Are We Prepared for a School Shooting?

By Matan Levine-Janach

Teachers rush students into the nearest classrooms. They lock the doors, shut the blinds and turn off the lights. Students sit against walls or behind desks, silently waiting for the “all clear” signal.

This is the scene of a lockdown drill, a procedure that prepares students and faculty to stay safe in an emergency involving violence. Lockdown drills have become a common occurrence for many students across the country in response to a long-term trend of school shootings beginning with the Columbine High School shootings in 1999. This year alone, there have been 45 school shootings in the United States, as of October 1. And yet, at Elisabeth Irwin High School, current students have never experienced a lockdown drill.

With the recent shootings in Texas, Oregon and Arizona, the lack of lockdown drills at Elisabeth Irwin High School in past years has called into question community preparedness for such an emergency.

“[In an emergency], I think I would just become paralyzed with fear,” said E Jeremijenko-Conley, a senior at Elisabeth Irwin High School. “I haven’t done any of the drills, so I don’t feel like it’s muscle memory, [which] would allow me to conquer that fear.”

School officials were unable to pinpoint the exact timing of the last lockdown drill.

“I don’t recall there being a lockdown drill,” said Micah Dov Gottlieb, the high school principal. “[It was] certainly more than 5 years ago, probably more than 10, if there was one at all.”

Despite the lack of lockdown drills, Elisabeth Irwin High School does have specific precautions set in place that increase building security, as well as measures that would allow for a lockdown to take place. Some of these measures include video cameras at reception, an advanced ID system which verifies who is in the building at all times and a newly installed PA system. Even with these various precautions, there are still doubts about our preparedness for an emergency involving violence.

“The first precinct is fairly close by and there’s a number of methods for calling for police support,” said Gottlieb, “but certainly we have a lot of glass and I think that presents a challenge, like certainly at the front [of the school].”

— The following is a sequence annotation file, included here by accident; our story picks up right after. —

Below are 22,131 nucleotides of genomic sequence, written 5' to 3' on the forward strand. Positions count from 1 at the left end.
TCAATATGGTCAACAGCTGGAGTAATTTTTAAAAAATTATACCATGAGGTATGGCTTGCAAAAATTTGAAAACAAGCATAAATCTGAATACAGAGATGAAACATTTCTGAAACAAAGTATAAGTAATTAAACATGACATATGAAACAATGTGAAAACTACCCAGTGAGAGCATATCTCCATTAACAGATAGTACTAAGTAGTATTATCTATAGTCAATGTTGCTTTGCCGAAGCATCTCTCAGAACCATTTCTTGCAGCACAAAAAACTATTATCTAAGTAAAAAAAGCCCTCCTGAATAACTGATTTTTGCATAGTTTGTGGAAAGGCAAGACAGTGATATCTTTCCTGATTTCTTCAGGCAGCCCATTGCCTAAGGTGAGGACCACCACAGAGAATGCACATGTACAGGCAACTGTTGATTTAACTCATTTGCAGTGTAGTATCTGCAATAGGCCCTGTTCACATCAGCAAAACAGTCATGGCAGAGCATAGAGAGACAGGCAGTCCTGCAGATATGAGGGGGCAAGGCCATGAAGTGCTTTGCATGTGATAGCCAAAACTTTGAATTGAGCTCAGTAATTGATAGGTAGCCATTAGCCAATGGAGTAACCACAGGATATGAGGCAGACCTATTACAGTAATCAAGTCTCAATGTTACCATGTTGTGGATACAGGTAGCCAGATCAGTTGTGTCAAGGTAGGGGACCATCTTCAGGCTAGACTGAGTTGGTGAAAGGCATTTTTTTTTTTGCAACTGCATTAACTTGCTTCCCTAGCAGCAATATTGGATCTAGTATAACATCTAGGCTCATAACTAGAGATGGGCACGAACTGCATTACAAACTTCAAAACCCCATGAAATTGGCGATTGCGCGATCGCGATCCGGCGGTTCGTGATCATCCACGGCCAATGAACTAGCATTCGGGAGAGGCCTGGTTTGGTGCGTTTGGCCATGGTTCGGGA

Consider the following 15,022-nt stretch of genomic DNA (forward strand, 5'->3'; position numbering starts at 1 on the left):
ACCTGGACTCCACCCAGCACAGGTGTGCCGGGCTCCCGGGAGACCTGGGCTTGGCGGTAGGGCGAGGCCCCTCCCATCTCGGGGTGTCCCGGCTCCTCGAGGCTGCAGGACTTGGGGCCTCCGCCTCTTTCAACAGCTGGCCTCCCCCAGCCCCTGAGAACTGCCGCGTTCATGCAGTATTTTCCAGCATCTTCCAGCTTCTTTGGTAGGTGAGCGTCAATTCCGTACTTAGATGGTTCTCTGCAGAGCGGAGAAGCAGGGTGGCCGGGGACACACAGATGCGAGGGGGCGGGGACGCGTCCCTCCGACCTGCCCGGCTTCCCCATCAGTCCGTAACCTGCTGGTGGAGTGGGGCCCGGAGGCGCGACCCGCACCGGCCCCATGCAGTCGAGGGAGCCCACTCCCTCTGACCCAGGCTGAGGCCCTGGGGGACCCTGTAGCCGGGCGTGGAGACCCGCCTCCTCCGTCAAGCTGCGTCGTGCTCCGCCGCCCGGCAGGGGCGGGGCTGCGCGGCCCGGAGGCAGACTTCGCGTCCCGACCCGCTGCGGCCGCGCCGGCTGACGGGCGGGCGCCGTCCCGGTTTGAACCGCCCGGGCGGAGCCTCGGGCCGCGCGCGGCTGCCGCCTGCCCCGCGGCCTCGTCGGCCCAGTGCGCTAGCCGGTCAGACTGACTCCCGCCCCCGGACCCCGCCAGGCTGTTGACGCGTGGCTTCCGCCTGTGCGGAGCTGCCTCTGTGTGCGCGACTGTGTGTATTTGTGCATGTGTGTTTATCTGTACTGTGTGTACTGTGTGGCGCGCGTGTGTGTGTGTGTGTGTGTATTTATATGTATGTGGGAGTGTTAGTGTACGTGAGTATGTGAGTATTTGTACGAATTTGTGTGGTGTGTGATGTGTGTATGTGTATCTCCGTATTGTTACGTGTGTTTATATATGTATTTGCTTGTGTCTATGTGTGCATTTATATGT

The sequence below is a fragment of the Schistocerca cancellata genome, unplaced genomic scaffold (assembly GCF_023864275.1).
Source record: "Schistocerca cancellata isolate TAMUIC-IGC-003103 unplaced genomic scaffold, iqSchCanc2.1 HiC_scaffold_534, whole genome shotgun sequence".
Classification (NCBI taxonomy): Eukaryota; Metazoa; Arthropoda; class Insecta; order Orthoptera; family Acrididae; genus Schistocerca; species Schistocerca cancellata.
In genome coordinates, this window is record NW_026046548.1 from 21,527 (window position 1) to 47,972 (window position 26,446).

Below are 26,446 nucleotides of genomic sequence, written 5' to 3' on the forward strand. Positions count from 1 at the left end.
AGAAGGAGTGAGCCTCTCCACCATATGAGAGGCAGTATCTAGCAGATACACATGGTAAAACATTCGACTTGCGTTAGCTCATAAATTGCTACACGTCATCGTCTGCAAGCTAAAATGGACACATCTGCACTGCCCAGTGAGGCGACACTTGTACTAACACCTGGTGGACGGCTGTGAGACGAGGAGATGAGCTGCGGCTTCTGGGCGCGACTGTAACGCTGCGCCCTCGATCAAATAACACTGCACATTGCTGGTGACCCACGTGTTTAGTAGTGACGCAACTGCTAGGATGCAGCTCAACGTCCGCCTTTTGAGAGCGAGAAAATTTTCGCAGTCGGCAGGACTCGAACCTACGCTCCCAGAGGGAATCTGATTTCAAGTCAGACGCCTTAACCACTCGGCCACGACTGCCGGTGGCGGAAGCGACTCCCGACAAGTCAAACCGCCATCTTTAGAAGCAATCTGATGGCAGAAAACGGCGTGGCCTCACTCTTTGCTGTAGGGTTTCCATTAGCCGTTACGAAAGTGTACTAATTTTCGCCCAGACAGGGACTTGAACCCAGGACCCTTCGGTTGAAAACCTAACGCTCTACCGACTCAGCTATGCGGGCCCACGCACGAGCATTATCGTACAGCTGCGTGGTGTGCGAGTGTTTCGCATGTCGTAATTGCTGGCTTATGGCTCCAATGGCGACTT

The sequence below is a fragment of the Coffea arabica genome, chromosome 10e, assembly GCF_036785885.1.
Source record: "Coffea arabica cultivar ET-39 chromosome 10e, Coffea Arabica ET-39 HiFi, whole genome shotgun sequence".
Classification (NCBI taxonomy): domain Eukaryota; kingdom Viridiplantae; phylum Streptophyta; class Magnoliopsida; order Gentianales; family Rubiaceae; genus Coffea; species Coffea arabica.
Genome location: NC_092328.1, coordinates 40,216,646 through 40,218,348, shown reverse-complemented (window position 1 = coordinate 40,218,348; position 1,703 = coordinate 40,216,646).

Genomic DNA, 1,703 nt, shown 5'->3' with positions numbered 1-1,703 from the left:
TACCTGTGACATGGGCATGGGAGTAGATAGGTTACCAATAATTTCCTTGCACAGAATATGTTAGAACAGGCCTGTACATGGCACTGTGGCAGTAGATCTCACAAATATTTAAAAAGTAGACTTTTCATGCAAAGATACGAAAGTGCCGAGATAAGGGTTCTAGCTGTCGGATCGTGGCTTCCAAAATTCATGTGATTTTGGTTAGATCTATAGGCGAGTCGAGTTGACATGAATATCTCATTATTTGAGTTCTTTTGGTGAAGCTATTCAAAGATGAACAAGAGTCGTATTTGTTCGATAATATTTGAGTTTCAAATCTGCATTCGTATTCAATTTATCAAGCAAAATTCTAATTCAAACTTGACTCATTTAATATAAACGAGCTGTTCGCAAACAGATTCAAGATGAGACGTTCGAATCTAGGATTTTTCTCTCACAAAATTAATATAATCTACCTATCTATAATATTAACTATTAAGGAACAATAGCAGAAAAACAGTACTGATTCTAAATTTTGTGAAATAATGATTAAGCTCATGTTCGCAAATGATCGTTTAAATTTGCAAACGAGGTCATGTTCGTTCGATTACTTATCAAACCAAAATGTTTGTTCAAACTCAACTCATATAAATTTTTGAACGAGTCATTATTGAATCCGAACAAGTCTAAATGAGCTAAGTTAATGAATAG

Students have also expressed worries about the safety measures taken at Elisabeth Irwin High School, as well as the overall security of the building.

“[The ID system] is a good security system, but what if the shooter breaks down the glass or has an object with them?” said Kate Goodman, a sophomore at Elisabeth Irwin High School. “It’s only really good if the shooter is not trying to get into the building that hard.” At least 3 other students echoed this sentiment.

Given the increasing awareness of the risk posed by school shootings, administrators at Elisabeth Irwin High School are looking for ways in which to improve security. Some of these new measures include a PA system that could be used in a potential lockdown and a full replacement of the door locks in every classroom. Furthermore, administrators are discussing the possibility of a lockdown drill that would demonstrate for students the steps that should be taken in an emergency. Although administrators have not reached a final decision, two lockdowns, one with notice and one without notice, would be ideal, says Sarvjit Singh Moonga, the vice principal at Elisabeth Irwin High School.

“Someone like Phil will contact the parents and make sure that [the lockdown] is not scarier than it should be, that it is a drill and that it’s necessary to do nowadays,” said Moonga, adding that much more detail and instruction will be relayed to the school community in the lead-up to such a drill.

Ultimately, while students should be aware of the steps necessary during the event of a school shooting, such an emergency is exceedingly difficult to prepare for and there is no simple solution.

“You’re never going to be prepared for something like that,” said Gottlieb. “It’s always going to take you by surprise, you’re never going to expect it. I think one of the things that has been shown again and again is that even in schools in environments where they feel like they’re really prepared, every time it happens, it’s a surprise because nobody expects it to happen to them.”

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